Longing to spend your summer traveling the world, but strapped for cash? Want to find a way to sample intriguing and pure foods with names you can’t pronounce while preserving your budget? Sate your appetite for travel and exotic cuisine without breaking the bank this summer. Dig into Anthony Bourdain’s A Cook’s Tour and immerse yourself in all things international as Bourdain wanders the world on his pilgrimage to culinary Mecca.
As he scours the Earth in search of the "perfect" meal, Bourdain explores the food diversity between different countries and the ignorance of the American culture. From foie gras to bacalao, from Moscow to Hanoi, and from tipsy to inebriated, Bourdain embarks on an appetizing journey around the world.
Writer, traveler, chef, television host -- Anthony Bourdain is a talented New Yorker who provokes thought and spreads his love for food through his books, travels, and impressive resume. Author of 2000’s Kitchen Confidential, Bourdain’s eloquence resounds throughout all of his concoctions -- both literary and culinary. Although his penchant to unapologetically speak his mind renders him a somewhat controversial figure, his emphasis on eating pure food, and taking a hint from cultures that preserve tradition and live in unity with nature, aligns with what better and healthier eating is all about.
Throughout his book, Bourdain comments on the arrogance of American culture and the wide chasm that divides American families. Bourdain argues that eating meals with family, living physically near food sources, and resisting change at the expense of tradition are absent from the American dining experience, a lesson we Americans might consider. According to Bourdain, because those components are absent in American culture, Americans disregard the importance of preparing and eating pure food.
Bourdain’s lighter but no less significant observations include experiencing the different ways cultures revere, serve, and eat food. In Tokyo, Bourdain adheres to strict dining etiquette as he partakes in a kaiseki meal, or Japanese haute cuisine including sea cucumber and lobster. Spanish dining divides Spanish men and women, as the men obey proper food preparation techniques and participate in rituals of singing and fist pounding. Morocco offers Bourdain an entirely different experience as Moroccans bake bread twice a day, ceremoniously cleanse before mealtime, and eat without utensils. Vietnamese values of land and family influence the country’s food as Bourdain loses himself in Cai Rang floating markets where coffee, baguettes and beef noodle dishes are served to customers in riverboats. In Saigon, Vietnamese dining includes street markets and a French-Vietnamese restaurant where Bourdain gorges himself on shrimp crackers and asparagus soup. All of these culinary traditions and more await your delectation as soon as you delve into this book.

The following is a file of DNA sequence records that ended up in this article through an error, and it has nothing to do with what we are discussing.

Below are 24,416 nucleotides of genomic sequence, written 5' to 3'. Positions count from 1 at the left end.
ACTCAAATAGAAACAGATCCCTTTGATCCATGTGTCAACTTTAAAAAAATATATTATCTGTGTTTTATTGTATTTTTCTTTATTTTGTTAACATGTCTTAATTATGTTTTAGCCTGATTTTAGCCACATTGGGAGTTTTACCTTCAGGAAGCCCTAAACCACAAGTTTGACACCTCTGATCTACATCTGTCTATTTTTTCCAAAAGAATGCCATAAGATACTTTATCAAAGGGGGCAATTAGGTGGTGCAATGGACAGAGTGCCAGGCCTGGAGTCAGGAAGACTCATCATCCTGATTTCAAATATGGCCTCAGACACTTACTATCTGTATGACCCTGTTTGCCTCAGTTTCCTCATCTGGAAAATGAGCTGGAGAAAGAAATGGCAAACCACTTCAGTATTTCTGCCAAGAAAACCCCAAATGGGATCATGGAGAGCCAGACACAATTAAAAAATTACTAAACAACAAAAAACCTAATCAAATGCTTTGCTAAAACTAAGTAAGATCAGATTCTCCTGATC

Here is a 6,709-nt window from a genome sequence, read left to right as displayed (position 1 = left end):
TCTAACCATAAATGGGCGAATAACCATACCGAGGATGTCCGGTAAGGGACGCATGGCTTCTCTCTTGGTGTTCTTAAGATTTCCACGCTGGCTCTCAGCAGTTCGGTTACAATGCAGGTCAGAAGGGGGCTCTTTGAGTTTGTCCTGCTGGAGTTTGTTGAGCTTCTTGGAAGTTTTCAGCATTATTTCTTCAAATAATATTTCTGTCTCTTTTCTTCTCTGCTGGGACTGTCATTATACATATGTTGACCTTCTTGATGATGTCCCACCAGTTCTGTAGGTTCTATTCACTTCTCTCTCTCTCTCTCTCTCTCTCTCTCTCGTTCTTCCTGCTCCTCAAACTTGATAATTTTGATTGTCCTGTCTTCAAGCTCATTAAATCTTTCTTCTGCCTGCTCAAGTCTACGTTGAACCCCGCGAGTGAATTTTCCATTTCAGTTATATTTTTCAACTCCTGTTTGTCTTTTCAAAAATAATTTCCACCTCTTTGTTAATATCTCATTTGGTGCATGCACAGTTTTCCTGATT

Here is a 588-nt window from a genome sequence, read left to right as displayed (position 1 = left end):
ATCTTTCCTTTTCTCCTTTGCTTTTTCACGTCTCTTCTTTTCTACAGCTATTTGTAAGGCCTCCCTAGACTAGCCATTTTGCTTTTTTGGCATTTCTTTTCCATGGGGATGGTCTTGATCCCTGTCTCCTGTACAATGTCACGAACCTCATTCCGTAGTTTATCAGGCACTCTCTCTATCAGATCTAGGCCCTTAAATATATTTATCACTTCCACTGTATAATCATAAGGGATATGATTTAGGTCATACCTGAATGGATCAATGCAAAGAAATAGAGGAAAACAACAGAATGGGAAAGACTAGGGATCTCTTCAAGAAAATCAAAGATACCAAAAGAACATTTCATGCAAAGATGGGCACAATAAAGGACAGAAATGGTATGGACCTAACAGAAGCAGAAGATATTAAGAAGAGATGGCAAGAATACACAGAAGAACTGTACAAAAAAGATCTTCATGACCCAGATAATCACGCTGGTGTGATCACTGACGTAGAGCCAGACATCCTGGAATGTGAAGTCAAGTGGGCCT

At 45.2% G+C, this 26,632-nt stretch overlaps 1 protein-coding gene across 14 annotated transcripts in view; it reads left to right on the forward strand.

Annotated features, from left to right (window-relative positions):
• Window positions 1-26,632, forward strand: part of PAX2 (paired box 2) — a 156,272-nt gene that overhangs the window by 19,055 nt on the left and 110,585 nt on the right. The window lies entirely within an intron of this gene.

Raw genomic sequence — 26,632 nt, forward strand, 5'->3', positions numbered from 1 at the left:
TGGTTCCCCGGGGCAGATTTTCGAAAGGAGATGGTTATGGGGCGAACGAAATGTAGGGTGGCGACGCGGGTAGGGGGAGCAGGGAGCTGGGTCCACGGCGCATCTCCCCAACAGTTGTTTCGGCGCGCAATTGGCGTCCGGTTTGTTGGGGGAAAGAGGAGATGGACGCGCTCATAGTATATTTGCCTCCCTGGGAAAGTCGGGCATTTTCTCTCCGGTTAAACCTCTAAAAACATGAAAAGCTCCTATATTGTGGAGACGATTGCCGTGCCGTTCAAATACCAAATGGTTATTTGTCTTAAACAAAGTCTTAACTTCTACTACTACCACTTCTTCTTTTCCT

Bourdain offers audiences a comprehensive historical, cultural, and culinary perspective on myriad cities around the world in A Cook’s Tour. He highlights the ignorance of the American culture, the diverse dining experiences of different cultures, and whets our appetites for seemingly repulsive foods. A food purist and advocate for understanding other cultures in order to understand our own, this culinary "bad boy" embarks on an international hunt for the best food in the world, a journey that we can experience this season without draining our bank accounts.